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Henderson police chief asked to resign in wake of motorist beating


Nevada Highway Patrol

A screen grab from the video of an incident with Henderson Police.

Updated Wednesday, Feb. 15, 2012 | 3:46 p.m.

Jutta Chambers

Jutta Chambers

Man kicked in the head by Henderson Police officer

Video footage from a Nevada Highway Patrol dashboard camera of a Henderson Police officer kicking a man in the head during a traffic stop, Feb. 7, 2012. Warning: The footage contains material that may be offensive.

Man kicked during traffic stop speaks out

KSNV coverage of a man speaking out after being kicked by a Henderson Police officer while he was having a medical episode, Feb. 8, 2012.

Henderson Police Chief Jutta Chambers has been asked to step down, City Hall sources said today.

The request came from the departing city manager, Mark Calhoun, who sources said was pressured to make the request by members of the Henderson City Council.

Another source said the most likely scenario will be that Chambers, if she goes along, will retire not resign.

Chambers, the first female officer in the police department's history, has been with the department for nearly 30 years. Since becoming chief in 2008, "she has done a lot of good, made a lot of changes in the department," a source said.

The call for her resignation follows the release last week of video showing Henderson Sgt. Brett Seekatz kicking a restrained driver in the head five times during an October 2010 traffic stop. The man was suffering a diabetic episode and was deemed “semi-conscious” by police at the scene.

Sources said that if City Council members pressured Calhoun to get rid of Chambers, that would be a violation of the city charter, which states that personnel decisions are solely the city manager’s call.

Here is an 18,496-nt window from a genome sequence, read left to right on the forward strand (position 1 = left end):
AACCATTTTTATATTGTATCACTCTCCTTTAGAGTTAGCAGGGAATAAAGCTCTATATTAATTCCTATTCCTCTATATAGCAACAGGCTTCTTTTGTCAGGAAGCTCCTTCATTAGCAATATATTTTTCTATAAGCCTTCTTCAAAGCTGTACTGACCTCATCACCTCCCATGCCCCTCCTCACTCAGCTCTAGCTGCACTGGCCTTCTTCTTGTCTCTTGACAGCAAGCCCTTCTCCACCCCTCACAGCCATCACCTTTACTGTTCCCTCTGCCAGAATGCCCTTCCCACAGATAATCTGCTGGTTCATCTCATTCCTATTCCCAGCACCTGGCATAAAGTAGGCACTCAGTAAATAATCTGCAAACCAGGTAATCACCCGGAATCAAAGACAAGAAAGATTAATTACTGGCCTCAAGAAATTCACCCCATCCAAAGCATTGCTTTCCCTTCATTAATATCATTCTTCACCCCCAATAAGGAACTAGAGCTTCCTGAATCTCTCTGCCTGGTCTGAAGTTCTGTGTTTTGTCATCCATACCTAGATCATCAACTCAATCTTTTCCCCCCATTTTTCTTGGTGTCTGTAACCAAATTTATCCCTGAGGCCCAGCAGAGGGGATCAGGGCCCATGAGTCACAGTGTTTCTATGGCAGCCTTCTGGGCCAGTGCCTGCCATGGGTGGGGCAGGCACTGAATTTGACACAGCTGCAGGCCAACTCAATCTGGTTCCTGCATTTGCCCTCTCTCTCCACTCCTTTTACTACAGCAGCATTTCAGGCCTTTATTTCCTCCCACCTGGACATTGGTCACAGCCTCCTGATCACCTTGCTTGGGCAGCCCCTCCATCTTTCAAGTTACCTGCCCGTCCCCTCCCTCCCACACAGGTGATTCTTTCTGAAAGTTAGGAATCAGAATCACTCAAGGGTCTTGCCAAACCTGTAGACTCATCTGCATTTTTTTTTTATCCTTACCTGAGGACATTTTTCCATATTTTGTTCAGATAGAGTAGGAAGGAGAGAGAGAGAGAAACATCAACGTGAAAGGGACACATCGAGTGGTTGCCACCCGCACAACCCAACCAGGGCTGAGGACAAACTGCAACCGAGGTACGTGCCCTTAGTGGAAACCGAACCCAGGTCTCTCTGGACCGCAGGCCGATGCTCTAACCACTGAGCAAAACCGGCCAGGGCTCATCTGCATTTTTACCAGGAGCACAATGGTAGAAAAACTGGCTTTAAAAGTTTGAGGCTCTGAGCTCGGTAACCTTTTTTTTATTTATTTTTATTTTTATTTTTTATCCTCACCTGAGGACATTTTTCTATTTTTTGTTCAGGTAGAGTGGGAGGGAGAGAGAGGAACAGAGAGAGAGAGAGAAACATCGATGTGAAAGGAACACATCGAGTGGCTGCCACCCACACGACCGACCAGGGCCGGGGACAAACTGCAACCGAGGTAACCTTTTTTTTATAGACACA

Calhoun could not be reached for comment and Chambers is on vacation this week. A city spokesman could not be reached.

Sources said that even though the request has been made, Chambers remains in her position. Deputy Police Chief James White is filling in while Chambers is on vacation.

The resignation request has angered officers in the department, sources said, because some believe Calhoun should have been asked to resign, instead.

“(Calhoun) has known about this (kicking incident) for well over a year,” a source said.

Meanwhile, Calhoun, who recently announced he will retire, was also forced out by the City Council, according to sources. Jacob Snow, head of the Regional Transportation Commission of Southern Nevada, is said to be in line to replace Calhoun.

The maneuvering stems from the public uproar over the Oct. 29, 2010 incident in which Seekatz kicked motorist Adam Greene, who was suffering from a diabetic reaction. Officers believed Greene was driving under the influence.

Seekatz was disciplined more than a year ago for the incident, sources say, but what form the discipline took is unknown since it’s a personnel matter and has not been made public.

A source said that even if city officials wanted to fire Seekatz now, they would not be able to since he was already disciplined for the incident a year ago. "You can't go back and do that," the source said.

The Sun obtained the dashboard camera video of the incident through a public records request with the Nevada Highway Patrol — Henderson police did not have dash cameras at the time.

Greene sued the state and Henderson. He and his wife agreed to a settlement of about $250,000 from Henderson and $35,000 from the state.